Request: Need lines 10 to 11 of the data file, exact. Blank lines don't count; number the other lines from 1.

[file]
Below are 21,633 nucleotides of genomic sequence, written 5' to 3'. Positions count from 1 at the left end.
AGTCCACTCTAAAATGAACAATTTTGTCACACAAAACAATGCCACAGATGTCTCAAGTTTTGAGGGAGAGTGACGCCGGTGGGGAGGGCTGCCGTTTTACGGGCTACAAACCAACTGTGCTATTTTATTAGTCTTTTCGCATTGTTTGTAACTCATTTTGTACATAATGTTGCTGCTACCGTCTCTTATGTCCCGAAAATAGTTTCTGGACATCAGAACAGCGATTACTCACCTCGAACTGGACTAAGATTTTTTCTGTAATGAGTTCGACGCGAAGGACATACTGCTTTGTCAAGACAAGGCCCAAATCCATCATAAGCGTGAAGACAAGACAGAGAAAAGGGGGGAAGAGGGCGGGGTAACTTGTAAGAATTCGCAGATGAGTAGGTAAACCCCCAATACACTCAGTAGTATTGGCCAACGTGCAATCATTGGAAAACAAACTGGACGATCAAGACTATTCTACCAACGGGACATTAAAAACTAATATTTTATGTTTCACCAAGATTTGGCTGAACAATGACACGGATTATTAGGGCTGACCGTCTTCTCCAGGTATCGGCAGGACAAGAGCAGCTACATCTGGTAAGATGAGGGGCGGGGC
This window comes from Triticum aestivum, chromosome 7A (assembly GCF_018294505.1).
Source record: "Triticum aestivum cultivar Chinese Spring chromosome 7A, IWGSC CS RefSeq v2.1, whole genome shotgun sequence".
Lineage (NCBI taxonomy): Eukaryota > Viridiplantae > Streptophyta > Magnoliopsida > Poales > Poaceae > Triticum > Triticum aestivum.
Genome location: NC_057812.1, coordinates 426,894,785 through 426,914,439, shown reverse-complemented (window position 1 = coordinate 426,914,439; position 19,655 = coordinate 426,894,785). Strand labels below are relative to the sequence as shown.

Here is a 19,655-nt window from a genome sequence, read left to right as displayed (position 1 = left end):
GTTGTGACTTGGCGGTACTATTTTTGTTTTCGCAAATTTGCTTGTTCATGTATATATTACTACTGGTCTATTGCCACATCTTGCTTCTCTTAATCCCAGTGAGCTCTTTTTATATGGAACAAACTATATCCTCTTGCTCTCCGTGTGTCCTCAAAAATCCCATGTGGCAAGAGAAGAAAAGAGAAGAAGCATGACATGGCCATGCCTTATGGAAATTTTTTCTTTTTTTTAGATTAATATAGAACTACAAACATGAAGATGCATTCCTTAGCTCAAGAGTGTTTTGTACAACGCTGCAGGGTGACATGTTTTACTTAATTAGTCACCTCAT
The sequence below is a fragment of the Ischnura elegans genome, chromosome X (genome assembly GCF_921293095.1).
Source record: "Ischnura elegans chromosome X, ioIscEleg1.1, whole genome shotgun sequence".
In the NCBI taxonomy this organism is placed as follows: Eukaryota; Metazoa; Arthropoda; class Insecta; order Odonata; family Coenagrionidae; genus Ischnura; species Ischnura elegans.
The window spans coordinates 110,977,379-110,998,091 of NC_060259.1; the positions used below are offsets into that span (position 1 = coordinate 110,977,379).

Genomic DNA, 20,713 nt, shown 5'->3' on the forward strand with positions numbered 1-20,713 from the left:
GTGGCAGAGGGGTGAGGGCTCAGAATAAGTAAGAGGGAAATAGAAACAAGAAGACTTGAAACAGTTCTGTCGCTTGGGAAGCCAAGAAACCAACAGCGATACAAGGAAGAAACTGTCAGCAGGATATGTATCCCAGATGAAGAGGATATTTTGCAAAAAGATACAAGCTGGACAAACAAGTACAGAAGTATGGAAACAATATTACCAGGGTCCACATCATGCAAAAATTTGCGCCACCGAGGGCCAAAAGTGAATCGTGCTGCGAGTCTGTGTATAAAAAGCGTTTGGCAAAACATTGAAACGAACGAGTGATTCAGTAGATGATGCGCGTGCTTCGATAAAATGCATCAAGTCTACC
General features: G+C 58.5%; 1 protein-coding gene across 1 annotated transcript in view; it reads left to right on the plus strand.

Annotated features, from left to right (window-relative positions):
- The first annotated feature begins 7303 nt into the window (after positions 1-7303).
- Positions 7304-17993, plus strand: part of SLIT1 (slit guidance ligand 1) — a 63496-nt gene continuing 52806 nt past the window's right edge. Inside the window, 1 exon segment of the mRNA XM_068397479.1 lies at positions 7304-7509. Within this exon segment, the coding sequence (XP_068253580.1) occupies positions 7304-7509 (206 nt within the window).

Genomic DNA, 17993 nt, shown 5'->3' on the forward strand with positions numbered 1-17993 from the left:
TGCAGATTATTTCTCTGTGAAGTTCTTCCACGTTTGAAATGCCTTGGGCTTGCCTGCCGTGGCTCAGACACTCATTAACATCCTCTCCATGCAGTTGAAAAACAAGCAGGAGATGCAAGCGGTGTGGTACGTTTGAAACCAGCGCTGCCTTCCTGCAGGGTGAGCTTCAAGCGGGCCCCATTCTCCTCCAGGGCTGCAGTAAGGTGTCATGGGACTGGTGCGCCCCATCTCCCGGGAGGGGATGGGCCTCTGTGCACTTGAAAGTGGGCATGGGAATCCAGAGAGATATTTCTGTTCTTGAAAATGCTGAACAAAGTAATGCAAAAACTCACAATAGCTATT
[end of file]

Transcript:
Source record: "Ischnura elegans chromosome X, ioIscEleg1.1, whole genome shotgun sequence".
In the NCBI taxonomy this organism is placed as follows: Eukaryota; Metazoa; Arthropoda; class Insecta; order Odonata; family Coenagrionidae; genus Ischnura; species Ischnura elegans.